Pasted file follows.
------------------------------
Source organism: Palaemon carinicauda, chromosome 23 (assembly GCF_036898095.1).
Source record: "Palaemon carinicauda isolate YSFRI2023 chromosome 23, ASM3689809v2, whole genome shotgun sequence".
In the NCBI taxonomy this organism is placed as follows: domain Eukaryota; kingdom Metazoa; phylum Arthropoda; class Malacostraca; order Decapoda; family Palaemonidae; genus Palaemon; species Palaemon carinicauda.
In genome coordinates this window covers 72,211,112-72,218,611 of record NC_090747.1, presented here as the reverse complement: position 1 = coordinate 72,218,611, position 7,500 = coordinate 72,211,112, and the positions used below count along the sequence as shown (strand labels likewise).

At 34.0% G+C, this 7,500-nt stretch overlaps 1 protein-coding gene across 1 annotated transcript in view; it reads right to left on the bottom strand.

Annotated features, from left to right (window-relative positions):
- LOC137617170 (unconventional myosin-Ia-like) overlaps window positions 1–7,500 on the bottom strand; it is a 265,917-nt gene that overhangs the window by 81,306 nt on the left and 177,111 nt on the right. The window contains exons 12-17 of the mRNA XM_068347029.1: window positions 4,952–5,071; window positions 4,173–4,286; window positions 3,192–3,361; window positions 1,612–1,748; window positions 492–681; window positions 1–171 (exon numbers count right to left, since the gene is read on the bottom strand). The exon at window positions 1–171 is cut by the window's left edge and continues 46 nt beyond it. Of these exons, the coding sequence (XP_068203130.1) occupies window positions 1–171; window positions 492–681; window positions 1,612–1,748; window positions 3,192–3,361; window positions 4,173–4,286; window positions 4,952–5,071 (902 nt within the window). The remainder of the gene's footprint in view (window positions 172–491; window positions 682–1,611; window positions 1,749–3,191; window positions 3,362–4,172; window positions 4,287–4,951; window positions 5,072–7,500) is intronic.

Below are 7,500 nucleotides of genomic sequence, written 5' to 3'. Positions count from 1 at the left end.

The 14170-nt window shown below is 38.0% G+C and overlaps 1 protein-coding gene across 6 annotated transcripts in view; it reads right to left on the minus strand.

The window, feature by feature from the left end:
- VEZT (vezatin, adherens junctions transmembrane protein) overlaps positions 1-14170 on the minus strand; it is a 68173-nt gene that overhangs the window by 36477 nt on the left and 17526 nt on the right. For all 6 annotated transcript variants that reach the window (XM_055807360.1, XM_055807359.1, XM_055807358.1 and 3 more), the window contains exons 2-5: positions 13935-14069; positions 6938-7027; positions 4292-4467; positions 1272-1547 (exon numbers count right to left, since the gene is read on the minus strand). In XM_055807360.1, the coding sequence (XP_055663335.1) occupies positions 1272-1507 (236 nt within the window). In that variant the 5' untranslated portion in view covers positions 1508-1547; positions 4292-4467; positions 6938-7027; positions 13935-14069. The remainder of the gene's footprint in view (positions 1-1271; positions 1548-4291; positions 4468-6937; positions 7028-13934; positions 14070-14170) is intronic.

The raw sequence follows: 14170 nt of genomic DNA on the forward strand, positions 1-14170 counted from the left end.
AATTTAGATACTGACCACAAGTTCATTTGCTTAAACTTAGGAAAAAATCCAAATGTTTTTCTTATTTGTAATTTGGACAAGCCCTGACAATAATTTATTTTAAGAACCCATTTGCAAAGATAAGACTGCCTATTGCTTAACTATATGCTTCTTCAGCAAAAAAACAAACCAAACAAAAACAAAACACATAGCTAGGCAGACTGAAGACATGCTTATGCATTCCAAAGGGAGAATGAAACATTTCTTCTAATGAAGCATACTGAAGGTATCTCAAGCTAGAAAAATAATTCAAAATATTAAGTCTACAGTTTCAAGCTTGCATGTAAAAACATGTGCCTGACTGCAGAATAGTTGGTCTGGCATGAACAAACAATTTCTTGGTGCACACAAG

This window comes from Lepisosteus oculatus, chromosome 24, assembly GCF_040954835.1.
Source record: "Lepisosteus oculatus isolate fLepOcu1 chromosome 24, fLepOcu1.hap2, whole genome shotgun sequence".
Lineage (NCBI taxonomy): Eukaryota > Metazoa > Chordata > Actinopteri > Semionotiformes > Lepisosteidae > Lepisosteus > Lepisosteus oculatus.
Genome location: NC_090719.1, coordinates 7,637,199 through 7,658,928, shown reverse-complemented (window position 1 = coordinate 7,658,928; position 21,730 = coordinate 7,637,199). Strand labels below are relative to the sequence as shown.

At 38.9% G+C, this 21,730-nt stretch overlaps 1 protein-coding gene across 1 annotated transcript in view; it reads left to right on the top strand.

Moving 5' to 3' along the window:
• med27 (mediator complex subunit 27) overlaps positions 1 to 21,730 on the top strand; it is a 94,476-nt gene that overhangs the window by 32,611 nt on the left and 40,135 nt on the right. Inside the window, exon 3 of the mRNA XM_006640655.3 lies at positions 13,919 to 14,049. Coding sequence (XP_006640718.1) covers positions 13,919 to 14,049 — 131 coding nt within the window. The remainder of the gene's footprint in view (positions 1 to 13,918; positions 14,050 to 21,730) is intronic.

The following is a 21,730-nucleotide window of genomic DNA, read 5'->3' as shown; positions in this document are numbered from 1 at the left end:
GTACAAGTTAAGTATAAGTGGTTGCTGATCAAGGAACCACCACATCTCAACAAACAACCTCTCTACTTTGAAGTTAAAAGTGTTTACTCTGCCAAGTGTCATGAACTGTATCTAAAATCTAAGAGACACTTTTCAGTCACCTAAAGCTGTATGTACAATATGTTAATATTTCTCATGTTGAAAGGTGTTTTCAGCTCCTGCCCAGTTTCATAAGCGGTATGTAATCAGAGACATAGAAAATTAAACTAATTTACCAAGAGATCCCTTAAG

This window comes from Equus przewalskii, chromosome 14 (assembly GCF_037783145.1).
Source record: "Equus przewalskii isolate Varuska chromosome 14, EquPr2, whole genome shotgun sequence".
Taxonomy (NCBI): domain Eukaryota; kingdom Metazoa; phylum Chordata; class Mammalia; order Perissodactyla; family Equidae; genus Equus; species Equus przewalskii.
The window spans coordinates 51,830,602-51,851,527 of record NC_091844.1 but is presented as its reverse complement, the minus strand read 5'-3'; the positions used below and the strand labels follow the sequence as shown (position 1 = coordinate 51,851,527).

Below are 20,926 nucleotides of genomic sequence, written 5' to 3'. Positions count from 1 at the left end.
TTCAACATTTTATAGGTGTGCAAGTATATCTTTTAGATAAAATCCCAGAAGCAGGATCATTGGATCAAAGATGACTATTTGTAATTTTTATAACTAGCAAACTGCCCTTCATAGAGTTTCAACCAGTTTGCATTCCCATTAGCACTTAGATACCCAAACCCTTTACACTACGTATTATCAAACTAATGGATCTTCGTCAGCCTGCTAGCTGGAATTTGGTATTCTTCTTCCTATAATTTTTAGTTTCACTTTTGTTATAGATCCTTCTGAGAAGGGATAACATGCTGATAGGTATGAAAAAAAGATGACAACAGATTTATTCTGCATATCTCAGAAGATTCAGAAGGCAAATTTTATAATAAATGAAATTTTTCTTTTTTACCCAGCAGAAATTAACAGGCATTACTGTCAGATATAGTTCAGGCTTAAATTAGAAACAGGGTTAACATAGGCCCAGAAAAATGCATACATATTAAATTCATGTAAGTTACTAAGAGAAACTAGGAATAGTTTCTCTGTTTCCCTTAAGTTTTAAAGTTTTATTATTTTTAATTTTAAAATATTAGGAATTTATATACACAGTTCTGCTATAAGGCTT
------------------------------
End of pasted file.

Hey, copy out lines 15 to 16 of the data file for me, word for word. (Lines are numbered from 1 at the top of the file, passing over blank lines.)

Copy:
Source record: "Lepisosteus oculatus isolate fLepOcu1 chromosome 24, fLepOcu1.hap2, whole genome shotgun sequence".
Lineage (NCBI taxonomy): Eukaryota > Metazoa > Chordata > Actinopteri > Semionotiformes > Lepisosteidae > Lepisosteus > Lepisosteus oculatus.